By form here I mean the various form that a given lexical item takes in terms of inflection. By function it is meant what function does the term have in syntax?
If we use the above definition for form, there will be four parts of speech:
nouns: they occur with the inflectional suffix '-s.'
adjectives and adverbs: they occur with inflectional suffix '-er' and '-est'; they may also occur in paraphrastic constructions with 'more' and 'most.'
verbs: they occur with the third person singular ending '-s', the past tense ending '-ed,' the progressive participle '-ing,' and the non-progressive participle '-en.'
pronouns: they can be distinguished for the nominative and accusative case forms.
The remaining ones take no inflectional affixes: prepositions, conjunctions, complementizers, quantifiers.
While all this sounds nice, there are the determiners this/these and that/those which are like nouns in that they take a form of '-s' to mark the plural agreement forms. No one calls these nouns. The function of a noun is to designate an object in the most abstract sense possible. Events and most modifiers are not objects. However, some nouns while referring to objects, function as a modifier as we saw in Chapter 1 (a cotton shirt). An object would have to include resultatives and acts such as destruction, creation, remembrance, decision, and so forth.
So we then switch to function to identify categories. For example, D is a function which stands for anything marked [+Def]. Determiners would then be different from nouns in function. But this is going too far. Pronouns are marked as [+Def], which the exception of 'one' which is [-Def]. Pronouns have been analyzed as D (for determiner). We would have to distinguish parts of speech by both form and function. This isn't such a bad idea, actually. The function of a pronoun is to be a non-referential form that must be linked (coindexed) to an antecedent. See the chapter and my notes on pronouns and coindexation. A pronoun then could have the features [+Def, +Obj, -R] = [+Definite, +Object, -Referential].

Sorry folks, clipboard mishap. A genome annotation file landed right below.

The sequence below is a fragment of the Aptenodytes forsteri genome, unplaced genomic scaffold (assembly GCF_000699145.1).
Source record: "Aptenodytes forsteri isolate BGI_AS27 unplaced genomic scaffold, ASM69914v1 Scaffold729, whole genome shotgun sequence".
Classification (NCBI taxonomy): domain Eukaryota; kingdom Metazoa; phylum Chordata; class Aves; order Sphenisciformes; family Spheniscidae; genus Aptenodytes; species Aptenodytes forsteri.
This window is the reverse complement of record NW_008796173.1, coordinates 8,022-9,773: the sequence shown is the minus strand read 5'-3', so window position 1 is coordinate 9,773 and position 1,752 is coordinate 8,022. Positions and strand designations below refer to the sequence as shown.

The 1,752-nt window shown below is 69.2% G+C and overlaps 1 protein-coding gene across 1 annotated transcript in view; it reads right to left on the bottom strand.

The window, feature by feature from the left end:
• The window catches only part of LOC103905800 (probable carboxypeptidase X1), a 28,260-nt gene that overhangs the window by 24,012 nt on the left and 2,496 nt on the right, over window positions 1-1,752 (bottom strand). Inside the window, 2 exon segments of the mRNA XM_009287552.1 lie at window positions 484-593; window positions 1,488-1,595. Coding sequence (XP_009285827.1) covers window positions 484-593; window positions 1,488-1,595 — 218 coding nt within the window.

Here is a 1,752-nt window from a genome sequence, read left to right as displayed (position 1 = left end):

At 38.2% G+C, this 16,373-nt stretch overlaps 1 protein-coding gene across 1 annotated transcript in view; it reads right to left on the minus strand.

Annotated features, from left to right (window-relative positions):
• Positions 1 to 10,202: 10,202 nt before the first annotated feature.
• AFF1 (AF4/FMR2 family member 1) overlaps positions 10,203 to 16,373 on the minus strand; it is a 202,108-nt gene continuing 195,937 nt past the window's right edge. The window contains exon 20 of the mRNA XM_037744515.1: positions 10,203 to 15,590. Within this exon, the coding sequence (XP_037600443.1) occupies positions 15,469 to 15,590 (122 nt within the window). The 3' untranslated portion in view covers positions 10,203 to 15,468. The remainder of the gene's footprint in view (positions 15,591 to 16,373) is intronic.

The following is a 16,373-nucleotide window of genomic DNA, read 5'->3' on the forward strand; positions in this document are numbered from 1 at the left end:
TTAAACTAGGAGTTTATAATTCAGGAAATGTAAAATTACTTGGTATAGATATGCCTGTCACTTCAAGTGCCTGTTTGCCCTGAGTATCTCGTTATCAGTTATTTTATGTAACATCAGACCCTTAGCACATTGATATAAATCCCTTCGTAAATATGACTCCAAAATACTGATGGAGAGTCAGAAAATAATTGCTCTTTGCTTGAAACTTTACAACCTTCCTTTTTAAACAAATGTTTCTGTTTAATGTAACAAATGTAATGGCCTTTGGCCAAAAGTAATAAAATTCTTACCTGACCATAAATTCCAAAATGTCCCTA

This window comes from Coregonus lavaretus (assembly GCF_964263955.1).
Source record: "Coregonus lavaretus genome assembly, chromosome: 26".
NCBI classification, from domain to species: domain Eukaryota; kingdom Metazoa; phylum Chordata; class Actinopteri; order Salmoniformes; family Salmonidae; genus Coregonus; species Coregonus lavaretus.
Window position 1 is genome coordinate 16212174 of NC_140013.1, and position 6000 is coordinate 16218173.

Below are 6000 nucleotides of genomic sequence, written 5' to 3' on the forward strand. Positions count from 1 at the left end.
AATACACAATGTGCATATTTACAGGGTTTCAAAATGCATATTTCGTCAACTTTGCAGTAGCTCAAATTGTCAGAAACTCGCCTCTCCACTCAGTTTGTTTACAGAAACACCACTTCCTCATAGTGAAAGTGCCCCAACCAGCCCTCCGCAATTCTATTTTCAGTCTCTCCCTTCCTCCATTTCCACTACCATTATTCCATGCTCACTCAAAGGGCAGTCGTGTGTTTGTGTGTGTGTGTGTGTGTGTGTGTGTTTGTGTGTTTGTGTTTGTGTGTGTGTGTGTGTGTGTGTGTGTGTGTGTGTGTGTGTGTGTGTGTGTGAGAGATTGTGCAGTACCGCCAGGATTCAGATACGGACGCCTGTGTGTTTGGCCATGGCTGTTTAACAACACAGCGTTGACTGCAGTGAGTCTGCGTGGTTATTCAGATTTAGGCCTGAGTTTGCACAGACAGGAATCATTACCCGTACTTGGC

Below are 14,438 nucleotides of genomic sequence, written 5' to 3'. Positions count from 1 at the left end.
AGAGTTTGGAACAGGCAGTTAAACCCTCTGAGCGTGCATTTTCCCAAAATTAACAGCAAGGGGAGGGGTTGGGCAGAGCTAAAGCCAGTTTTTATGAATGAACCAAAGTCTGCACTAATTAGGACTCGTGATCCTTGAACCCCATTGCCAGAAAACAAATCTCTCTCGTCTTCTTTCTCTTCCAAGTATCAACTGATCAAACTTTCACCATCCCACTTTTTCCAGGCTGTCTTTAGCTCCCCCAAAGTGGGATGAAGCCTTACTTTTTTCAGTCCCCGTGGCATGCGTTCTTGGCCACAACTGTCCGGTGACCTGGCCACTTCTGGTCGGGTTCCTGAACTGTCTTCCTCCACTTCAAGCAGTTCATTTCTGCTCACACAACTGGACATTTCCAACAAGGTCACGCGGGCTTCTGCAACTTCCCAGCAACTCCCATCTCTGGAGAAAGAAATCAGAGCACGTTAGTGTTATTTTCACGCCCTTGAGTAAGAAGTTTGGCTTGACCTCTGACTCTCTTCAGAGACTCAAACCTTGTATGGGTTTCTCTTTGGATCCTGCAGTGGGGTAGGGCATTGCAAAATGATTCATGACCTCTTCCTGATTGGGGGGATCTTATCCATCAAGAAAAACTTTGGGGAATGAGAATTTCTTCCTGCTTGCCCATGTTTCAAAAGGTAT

Well, then, what is 'A'? Carnie goes all the way and claims that it includes adjectives, adverbs, and degree words. But he isn't clear on the distinction of function and form. But it seems to have a function: to modify something. If A is a function terms, then it should include all modifiers, which he nor any other known linguist does. That would include PPs which function as modifiers, relative clauses which function as modifiers, and perhaps other modifiers that I haven't thought of. Since adjectives and adverbs have been distinguished for ages and ages, we would then have to go one step further. We could differentiate them by what they modify. Hence an adjective is a form that takes '-er' and '-est', and it modifies nouns and sometimes adjectives as in 'bright yellow shirt.' The term 'adverb' is a major headache. Traditionally it has been used to denote a modifier that can modify everything except the kitchen sink and nouns. This definition just goes too far. I would like to restrict it to modifiers that modify verbs and adjectives. Most of these are modifiers that end in '-ly' but not always: rapidly, softly, slowly, quickly, barely, sincerely and fast (*fastly), well, bright (the sun shines bright) and brightly (the sun shines brightly), bright (a bright yellow shirt) but (*a brightly yellow shirt) and (*the sun bright shines). Confused? No need to be. If an adverb does not end in '-ly', it cannot precede a verb and modify it. If you think this is hopeless, read on.
The category 'P' has no inflectional endings. Its function is varied:
to mark location - 'the book is on the table.'
to mark space - 'the book is in the desk.'
to mark time - 'John will arrive in a week.'
to mark some abstract relations - 'He is talking about his graduation.'
to mark direction - 'Mary crawled up the latter.'
and it occurs with verbs to form phrasal verbs - Kelly looked up the number.
So how do we label categories? Right now it just plainly looks hopeless. The best thing I can suggest is to follow recent tradition and contemporary linguistics. Some labels we will simply have to argue over and feel frustrated. I wish I had a brilliant answer, but, alas, I do not. Woe is the world of linguists.
This page last updated 13 MY 2004